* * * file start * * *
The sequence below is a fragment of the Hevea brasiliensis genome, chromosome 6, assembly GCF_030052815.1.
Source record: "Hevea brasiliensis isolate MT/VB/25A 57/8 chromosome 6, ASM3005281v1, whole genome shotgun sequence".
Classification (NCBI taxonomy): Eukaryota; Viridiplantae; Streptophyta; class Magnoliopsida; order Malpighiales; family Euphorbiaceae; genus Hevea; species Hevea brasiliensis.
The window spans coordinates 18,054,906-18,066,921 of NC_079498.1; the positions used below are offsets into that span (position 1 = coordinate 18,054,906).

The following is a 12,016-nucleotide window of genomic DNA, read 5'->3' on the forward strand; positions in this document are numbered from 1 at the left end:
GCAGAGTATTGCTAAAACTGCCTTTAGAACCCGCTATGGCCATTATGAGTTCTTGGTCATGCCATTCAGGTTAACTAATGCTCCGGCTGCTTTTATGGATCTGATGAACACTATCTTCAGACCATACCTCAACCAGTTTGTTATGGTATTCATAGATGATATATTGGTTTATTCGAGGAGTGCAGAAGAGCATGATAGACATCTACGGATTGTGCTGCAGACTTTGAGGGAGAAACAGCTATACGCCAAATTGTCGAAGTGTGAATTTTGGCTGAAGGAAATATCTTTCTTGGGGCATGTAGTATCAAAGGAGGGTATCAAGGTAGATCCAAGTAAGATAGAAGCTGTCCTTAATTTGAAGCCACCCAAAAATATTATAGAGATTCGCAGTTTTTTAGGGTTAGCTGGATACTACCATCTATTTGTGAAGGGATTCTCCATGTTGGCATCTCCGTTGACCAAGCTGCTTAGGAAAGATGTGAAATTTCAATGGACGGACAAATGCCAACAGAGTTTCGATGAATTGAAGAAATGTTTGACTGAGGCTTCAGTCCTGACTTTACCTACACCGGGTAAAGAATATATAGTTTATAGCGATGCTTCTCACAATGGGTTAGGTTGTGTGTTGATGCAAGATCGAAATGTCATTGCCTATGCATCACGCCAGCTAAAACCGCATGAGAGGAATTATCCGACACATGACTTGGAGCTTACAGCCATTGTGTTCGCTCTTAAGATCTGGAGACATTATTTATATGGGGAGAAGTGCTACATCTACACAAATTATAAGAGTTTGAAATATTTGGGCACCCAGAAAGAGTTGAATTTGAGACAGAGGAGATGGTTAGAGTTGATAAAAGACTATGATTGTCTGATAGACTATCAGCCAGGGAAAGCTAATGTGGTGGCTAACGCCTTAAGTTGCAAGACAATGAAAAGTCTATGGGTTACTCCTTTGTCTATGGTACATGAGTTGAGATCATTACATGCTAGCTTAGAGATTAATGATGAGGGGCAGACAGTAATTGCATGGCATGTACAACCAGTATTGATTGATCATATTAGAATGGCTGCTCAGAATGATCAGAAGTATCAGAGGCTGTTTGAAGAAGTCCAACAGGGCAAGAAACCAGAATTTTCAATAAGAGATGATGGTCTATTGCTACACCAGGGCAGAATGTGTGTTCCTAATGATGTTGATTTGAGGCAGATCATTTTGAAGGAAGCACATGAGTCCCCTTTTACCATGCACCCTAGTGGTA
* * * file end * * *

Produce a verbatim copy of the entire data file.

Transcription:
The sequence below is a fragment of the Hevea brasiliensis genome, chromosome 6, assembly GCF_030052815.1.
Source record: "Hevea brasiliensis isolate MT/VB/25A 57/8 chromosome 6, ASM3005281v1, whole genome shotgun sequence".
Classification (NCBI taxonomy): Eukaryota; Viridiplantae; Streptophyta; class Magnoliopsida; order Malpighiales; family Euphorbiaceae; genus Hevea; species Hevea brasiliensis.
The window spans coordinates 18,054,906-18,066,921 of NC_079498.1; the positions used below are offsets into that span (position 1 = coordinate 18,054,906).

The following is a 12,016-nucleotide window of genomic DNA, read 5'->3' on the forward strand; positions in this document are numbered from 1 at the left end:
GCAGAGTATTGCTAAAACTGCCTTTAGAACCCGCTATGGCCATTATGAGTTCTTGGTCATGCCATTCAGGTTAACTAATGCTCCGGCTGCTTTTATGGATCTGATGAACACTATCTTCAGACCATACCTCAACCAGTTTGTTATGGTATTCATAGATGATATATTGGTTTATTCGAGGAGTGCAGAAGAGCATGATAGACATCTACGGATTGTGCTGCAGACTTTGAGGGAGAAACAGCTATACGCCAAATTGTCGAAGTGTGAATTTTGGCTGAAGGAAATATCTTTCTTGGGGCATGTAGTATCAAAGGAGGGTATCAAGGTAGATCCAAGTAAGATAGAAGCTGTCCTTAATTTGAAGCCACCCAAAAATATTATAGAGATTCGCAGTTTTTTAGGGTTAGCTGGATACTACCATCTATTTGTGAAGGGATTCTCCATGTTGGCATCTCCGTTGACCAAGCTGCTTAGGAAAGATGTGAAATTTCAATGGACGGACAAATGCCAACAGAGTTTCGATGAATTGAAGAAATGTTTGACTGAGGCTTCAGTCCTGACTTTACCTACACCGGGTAAAGAATATATAGTTTATAGCGATGCTTCTCACAATGGGTTAGGTTGTGTGTTGATGCAAGATCGAAATGTCATTGCCTATGCATCACGCCAGCTAAAACCGCATGAGAGGAATTATCCGACACATGACTTGGAGCTTACAGCCATTGTGTTCGCTCTTAAGATCTGGAGACATTATTTATATGGGGAGAAGTGCTACATCTACACAAATTATAAGAGTTTGAAATATTTGGGCACCCAGAAAGAGTTGAATTTGAGACAGAGGAGATGGTTAGAGTTGATAAAAGACTATGATTGTCTGATAGACTATCAGCCAGGGAAAGCTAATGTGGTGGCTAACGCCTTAAGTTGCAAGACAATGAAAAGTCTATGGGTTACTCCTTTGTCTATGGTACATGAGTTGAGATCATTACATGCTAGCTTAGAGATTAATGATGAGGGGCAGACAGTAATTGCATGGCATGTACAACCAGTATTGATTGATCATATTAGAATGGCTGCTCAGAATGATCAGAAGTATCAGAGGCTGTTTGAAGAAGTCCAACAGGGCAAGAAACCAGAATTTTCAATAAGAGATGATGGTCTATTGCTACACCAGGGCAGAATGTGTGTTCCTAATGATGTTGATTTGAGGCAGATCATTTTGAAGGAAGCACATGAGTCCCCTTTTACCATGCACCCTAGTGGTA